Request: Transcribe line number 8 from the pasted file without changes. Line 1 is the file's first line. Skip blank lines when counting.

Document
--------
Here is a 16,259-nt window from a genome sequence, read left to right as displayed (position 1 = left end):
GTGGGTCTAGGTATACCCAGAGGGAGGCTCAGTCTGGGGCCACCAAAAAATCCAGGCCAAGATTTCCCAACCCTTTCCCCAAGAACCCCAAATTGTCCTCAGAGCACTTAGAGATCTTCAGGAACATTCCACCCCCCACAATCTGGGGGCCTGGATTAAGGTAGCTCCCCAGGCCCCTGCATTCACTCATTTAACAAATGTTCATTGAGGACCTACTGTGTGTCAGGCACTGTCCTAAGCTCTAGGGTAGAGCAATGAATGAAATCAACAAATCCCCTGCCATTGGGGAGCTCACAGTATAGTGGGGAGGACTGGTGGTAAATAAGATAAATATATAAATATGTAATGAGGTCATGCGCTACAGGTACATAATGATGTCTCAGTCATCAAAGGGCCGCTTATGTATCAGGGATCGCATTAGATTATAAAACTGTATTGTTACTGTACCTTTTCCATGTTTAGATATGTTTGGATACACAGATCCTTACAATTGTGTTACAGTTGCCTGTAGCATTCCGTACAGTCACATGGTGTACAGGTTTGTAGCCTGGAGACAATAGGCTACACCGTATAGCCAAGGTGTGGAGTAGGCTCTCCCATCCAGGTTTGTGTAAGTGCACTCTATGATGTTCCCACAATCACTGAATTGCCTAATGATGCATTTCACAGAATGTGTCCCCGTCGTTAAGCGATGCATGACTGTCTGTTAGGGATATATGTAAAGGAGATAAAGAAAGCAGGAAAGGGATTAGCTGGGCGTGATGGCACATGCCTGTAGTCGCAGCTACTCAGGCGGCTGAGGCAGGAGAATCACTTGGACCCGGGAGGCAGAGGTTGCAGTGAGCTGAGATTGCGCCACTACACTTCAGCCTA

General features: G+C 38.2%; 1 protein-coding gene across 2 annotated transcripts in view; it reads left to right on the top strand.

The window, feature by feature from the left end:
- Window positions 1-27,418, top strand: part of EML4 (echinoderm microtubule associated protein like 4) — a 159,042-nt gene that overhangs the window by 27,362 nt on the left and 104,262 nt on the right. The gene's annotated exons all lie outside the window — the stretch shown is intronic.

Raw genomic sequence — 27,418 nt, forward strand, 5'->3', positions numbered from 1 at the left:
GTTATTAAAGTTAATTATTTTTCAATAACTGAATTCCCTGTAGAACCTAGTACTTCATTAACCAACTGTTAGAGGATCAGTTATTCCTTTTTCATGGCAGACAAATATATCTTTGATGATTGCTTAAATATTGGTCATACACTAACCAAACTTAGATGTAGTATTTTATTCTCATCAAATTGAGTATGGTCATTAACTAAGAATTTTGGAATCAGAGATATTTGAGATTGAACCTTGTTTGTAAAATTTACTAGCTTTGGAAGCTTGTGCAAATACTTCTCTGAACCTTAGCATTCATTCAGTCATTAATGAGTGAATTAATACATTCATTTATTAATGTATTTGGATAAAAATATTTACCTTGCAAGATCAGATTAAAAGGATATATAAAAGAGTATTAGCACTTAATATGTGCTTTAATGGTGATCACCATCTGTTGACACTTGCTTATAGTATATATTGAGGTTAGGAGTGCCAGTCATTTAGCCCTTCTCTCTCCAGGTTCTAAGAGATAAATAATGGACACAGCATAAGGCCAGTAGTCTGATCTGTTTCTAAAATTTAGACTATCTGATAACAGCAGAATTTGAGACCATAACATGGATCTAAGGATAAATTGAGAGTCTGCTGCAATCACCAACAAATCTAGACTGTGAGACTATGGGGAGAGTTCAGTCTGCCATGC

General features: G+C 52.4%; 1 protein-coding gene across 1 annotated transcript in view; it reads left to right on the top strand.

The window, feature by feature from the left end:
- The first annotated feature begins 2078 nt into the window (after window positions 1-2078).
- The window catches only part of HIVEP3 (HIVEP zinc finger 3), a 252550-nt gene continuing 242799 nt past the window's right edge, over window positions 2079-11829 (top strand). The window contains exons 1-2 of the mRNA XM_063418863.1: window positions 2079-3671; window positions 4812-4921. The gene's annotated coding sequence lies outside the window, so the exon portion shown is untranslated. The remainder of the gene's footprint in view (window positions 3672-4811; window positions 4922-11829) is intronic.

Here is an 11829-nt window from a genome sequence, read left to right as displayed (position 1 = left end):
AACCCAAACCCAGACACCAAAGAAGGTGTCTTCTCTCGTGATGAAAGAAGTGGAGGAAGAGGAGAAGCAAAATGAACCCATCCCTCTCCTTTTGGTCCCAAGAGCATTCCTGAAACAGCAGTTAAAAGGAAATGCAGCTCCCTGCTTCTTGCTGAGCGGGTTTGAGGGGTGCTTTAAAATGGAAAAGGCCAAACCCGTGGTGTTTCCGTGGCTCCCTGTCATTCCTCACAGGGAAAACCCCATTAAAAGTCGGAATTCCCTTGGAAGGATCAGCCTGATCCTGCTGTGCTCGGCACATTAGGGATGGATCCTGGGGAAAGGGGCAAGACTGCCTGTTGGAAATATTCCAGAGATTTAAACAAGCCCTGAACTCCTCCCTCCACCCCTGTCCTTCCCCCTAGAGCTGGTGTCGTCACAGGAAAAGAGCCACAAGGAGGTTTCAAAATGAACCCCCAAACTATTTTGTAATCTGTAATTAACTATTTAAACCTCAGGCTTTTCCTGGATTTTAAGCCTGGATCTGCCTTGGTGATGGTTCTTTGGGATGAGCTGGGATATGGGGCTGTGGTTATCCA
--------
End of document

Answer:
General features: G+C 52.4%; 1 protein-coding gene across 1 annotated transcript in view; it reads left to right on the top strand.